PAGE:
Governor-elect Seeks to Slow Spending During Interim Transition Period
MacIver News Service | November 11, 2010[Madison, Wisc…] The incoming Wisconsin governor has asked his predecessor to put the breaks on several projects in wake of an election that will bring a new party to power in Madison.
Republican Governor-elect Scott Walker Thursday had a letter hand-delivered to Doyle Administration Secretary Dan Schooff in which he detailed several requests aimed at reducing spending between now and the Inaugural on January 3rd.
“As I prepare to govern, I respectfully ask the Doyle Administration to consider the following requests,” Walker wrote.
The Doyle Administration is under no obligation to grant any of these requests, but Walker believes doing so could save the state taxpayers money. One specific example cited by Walker: By installing a natural gas boiler rather than the planned bio-fuel boiler at the Charter Street Power Plant in Madison, the state could save up to $100 million.
The letter details several other items Walker would like to be put on hold until he is sworn in two months from now. Among them:
- Implementation of the federal health care law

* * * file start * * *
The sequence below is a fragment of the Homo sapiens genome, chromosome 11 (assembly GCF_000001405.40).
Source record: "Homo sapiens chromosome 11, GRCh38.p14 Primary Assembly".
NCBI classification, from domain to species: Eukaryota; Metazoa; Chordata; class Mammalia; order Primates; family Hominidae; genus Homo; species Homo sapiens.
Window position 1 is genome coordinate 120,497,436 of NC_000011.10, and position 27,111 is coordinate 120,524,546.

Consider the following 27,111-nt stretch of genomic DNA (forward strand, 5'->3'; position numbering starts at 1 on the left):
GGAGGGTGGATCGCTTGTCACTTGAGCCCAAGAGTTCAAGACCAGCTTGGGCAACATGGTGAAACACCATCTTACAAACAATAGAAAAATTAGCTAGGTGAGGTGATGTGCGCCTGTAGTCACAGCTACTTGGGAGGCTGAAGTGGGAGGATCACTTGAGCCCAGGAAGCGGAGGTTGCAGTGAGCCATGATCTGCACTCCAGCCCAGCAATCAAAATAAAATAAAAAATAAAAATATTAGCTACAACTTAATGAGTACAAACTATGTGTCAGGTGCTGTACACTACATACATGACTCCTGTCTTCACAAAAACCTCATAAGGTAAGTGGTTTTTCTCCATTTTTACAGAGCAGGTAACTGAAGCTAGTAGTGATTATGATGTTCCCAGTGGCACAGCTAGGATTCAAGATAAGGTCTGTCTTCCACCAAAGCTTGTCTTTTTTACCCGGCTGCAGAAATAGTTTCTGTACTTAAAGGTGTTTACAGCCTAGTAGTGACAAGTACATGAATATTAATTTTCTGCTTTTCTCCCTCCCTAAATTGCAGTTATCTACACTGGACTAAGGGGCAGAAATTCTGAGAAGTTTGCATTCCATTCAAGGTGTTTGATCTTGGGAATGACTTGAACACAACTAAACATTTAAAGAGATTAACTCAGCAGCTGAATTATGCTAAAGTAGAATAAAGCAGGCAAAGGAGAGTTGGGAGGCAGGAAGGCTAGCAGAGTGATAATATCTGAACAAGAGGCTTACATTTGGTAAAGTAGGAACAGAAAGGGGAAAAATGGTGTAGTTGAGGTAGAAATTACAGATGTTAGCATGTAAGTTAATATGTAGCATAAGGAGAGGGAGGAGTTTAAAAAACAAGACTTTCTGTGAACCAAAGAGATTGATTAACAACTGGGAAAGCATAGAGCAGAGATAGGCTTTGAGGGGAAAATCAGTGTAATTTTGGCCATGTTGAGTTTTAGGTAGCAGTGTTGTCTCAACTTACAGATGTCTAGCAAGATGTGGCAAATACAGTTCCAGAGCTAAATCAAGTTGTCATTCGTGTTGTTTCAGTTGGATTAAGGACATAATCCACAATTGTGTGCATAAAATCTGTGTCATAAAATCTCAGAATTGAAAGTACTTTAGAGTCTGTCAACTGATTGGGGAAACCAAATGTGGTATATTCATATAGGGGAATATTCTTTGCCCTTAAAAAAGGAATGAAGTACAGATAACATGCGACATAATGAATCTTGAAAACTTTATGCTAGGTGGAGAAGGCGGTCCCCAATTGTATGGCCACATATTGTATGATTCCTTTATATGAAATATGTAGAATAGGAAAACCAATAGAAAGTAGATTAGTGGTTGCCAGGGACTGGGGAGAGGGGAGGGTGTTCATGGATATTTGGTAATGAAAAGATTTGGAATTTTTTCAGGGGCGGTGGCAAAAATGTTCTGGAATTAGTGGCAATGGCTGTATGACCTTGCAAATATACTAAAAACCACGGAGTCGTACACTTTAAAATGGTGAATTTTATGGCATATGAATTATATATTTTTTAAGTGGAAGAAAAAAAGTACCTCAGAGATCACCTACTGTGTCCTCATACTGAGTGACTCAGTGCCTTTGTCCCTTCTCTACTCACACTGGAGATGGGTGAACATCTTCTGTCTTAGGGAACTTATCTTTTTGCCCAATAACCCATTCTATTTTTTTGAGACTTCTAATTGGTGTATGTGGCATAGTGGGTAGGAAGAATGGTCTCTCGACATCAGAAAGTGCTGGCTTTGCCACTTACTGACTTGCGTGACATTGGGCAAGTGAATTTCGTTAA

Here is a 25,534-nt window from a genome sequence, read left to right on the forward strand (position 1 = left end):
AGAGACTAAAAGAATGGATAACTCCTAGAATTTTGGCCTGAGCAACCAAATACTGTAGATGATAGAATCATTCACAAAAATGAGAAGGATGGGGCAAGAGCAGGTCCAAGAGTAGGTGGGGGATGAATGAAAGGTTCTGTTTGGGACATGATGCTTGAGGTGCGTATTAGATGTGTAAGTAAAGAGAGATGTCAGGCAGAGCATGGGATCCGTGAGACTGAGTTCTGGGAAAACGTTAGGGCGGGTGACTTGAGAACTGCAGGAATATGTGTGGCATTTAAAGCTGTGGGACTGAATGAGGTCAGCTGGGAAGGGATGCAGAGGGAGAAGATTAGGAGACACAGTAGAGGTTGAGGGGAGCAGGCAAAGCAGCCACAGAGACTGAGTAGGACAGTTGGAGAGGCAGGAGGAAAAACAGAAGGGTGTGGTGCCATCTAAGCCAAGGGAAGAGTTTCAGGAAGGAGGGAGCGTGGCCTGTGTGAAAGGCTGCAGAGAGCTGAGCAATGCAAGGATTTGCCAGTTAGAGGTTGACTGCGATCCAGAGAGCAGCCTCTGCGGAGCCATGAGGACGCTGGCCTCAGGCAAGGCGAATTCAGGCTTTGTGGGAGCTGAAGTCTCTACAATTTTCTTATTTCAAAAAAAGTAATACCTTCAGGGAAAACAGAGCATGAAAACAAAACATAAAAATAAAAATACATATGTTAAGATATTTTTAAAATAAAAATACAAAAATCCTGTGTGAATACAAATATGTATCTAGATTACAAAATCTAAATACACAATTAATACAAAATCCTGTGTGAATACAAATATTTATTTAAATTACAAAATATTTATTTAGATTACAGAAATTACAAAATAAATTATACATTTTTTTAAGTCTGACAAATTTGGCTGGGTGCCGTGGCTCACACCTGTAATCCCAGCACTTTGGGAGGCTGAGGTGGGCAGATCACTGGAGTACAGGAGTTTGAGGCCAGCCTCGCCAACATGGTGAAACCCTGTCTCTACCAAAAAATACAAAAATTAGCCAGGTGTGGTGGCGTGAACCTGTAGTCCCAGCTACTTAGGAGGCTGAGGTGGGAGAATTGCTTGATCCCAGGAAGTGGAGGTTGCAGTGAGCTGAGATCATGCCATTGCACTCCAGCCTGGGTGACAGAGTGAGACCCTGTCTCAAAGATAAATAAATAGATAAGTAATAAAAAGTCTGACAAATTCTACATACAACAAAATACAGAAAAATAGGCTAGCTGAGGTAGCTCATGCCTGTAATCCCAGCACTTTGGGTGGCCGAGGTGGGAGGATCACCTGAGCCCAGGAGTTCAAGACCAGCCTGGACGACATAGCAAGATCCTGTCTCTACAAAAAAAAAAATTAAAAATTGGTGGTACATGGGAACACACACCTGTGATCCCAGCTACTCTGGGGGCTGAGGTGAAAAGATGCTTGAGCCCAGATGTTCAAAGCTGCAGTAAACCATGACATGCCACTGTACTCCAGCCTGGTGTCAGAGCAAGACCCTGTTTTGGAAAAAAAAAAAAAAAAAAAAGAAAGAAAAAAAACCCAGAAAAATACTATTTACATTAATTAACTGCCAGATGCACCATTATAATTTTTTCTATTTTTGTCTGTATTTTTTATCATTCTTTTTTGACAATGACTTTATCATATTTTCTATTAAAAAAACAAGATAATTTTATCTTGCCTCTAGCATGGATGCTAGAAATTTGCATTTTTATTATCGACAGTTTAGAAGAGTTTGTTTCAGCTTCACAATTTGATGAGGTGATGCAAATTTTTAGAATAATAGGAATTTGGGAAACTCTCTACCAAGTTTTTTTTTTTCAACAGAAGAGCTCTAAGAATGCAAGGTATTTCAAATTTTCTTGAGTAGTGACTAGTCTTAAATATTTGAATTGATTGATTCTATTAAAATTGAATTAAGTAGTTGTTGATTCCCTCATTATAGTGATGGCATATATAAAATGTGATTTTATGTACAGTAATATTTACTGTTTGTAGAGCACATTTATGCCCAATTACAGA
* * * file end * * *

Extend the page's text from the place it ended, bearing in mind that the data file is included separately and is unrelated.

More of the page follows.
- State employee contract negotiations
- Permanent civil service hires
- The promulgation of new or updated administrative rules
Of particular note is the request regarding civil service employment. Most of state government is currently subject to a hiring freeze, Walker would like to see that continue without any exemptions made for politically-connected individuals in need of a soft-landing as the result of the transfer of power at the Capitol.
“I see no reason to finalize any permanent civil service personnel during the final two months of an administration,” Walker writes. “In the past, it has been common practice for political appointees to use this time to “bump down” into permanent civil service positions. I believe these appointees should be required to go through the same application process as any other civil servants and my Administration will review any new permanent hires during the next two months so they can be considered to termination during the probationary period.”
Walker expressed optimism that his requests would be favorably met.
“I am confident we can find common ground on my five requests and work towards an orderly transition,” Walker’s letter concluded.